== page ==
Any attempt to write about 2020 is an overwhelming exercise given that so many once-a-decade events took place in a span of a few months.
Perhaps nowhere else was that noticeable more than in technology, which came to be the defining feature of our lives. Whether it was little kids waking up to attend a Zoom lecture or coordinating work meetings over Meets, tech’s adoption saw a major spike.
Pakistan was no exception to this phenomenon as people increasingly turned towards technology, be it by choice or necessity, during lockdowns and self-imposed distancing. People from the industry were quick to point out how Covid-19 will usher in a new age of digitisation and with it, a truly behavioural shift.
Take Trax, a tech-enabled fulfilment service, which saw its headcount increase by some 800 people during the course of one year, thanks to a spike in e-commerce orders after the pandemic struck. The number of deliveries being done almost doubled during the few weeks of strict lockdown across the country. Similar was the story of players in edtech, who noticed more demand for their offerings in a matter of a few months compared with years of operations before.
Big rounds of financing are expected in 2021 as fintechs look to blitzscale by buying growth
But going forward, the question is how sticky these changes will be. More importantly, how will they translate into the economy? Perhaps the most notable one will be in the sphere of financial services where the State Bank of Pakistan (SBP) has given its nod to a handful of electronic money institutions, paving the way for what could be an exciting space in the near future. As those players will be commencing commercial operations soon, we can expect some big rounds to be announced since fintechs will look to blitzscale by buying growth in what’s generally an expensive business the world over. Finja’s $9 million Series A round a few days ago could be a telling sign of what’s to come in the year ahead.
Meanwhile, by far the leader in the ecosystem — transport and logistics — may not be as big a darling in terms of fundraising since major names, such as Bykea, closed deals not too long ago while Airlift’s bus operations remain suspended. Similarly, Careem and Uber have been trying to move towards the path of profitability and would be reluctant to burn cash the same way.
Their major focus will instead be on pushing the super app, which Careem unveiled in mid-2020 and Bykea will be further pivoting towards soon. At the heart of that concept are digital payments, which could be the biggest winner in 2021. This could be through whatever form, be it EMIs, checkout platforms such as Foree, switches like 1LINK or the traditional ride-hailing players.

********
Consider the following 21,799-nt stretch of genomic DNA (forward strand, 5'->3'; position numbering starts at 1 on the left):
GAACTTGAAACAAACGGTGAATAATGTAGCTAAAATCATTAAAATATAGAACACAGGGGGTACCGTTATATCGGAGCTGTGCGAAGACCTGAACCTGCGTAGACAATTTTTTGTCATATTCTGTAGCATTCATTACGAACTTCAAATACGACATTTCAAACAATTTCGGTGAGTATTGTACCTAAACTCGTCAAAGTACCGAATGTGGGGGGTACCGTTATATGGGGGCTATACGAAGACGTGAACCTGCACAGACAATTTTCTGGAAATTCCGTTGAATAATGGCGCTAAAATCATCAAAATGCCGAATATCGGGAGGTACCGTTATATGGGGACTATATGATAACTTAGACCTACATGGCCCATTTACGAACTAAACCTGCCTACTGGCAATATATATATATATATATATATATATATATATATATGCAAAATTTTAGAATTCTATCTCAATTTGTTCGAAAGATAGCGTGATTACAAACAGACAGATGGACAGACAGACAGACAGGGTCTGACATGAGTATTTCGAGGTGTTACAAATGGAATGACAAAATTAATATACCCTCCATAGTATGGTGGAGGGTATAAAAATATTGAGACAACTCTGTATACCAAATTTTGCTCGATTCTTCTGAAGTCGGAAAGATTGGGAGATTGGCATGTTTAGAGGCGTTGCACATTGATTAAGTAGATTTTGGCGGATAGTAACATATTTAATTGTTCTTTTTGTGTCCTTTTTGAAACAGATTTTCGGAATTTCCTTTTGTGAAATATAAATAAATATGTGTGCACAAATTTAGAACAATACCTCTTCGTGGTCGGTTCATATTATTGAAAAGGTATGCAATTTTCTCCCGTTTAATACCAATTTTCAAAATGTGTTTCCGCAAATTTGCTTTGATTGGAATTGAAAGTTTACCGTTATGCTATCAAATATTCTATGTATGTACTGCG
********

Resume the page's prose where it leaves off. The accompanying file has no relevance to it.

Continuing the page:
Another area where 2021 will build on the progress of the preceding year is going to be the B2B e-commerce, where a handful of startups closed sizeable funding rounds and would now be trying for that hyper growth. Online grocery upstarts too will be picking up pace on the back of a few million dollars in the kitty. Since it’s a low-margin business, they might find it hard to compete on price with the likes of Imtiaz.
Now that was all tech for the local economy. What about positioning the country as a major hub for exports and earning some greenbacks? Honestly, prospects don’t look too bright. Sure, IT exports are expected to surpass $1.2 billion in 2020-21, thanks to double-digit growth, but that figure in itself is too small to consider this development meaningful and be proud of.
As far as governance is concerned, there will also be a move towards digital channels with tax collection likely to be the biggest beneficiary of this change. However, in terms of service delivery to the citizens, it’d be safe to not expect much, especially outside Punjab.
But these are more or less the predictable trends. One realm that’s difficult to guess is, unsurprisingly, the regulatory front. Despite numerous progressive policies to ensure the ease of doing business for locals and foreigners, we’re the king of mixed signals. So while amendments were made to the Companies Act in May 2020, the same were allowed to lapse because the lawmakers failed to ratify them. Then obviously a singular focus on the monitoring and censoring of content, through social media rules and whatnot, will continue to be a party pooper. Such blatant state intervention will loom large on the minds of existing and upcoming players.
The market is all about signals and investments. One wrong message can undo lots of progressive steps. Here’s to the hope, against all odds, that the government will be smarter this time.
Published in Dawn, The Business and Finance Weekly, January 4th, 2021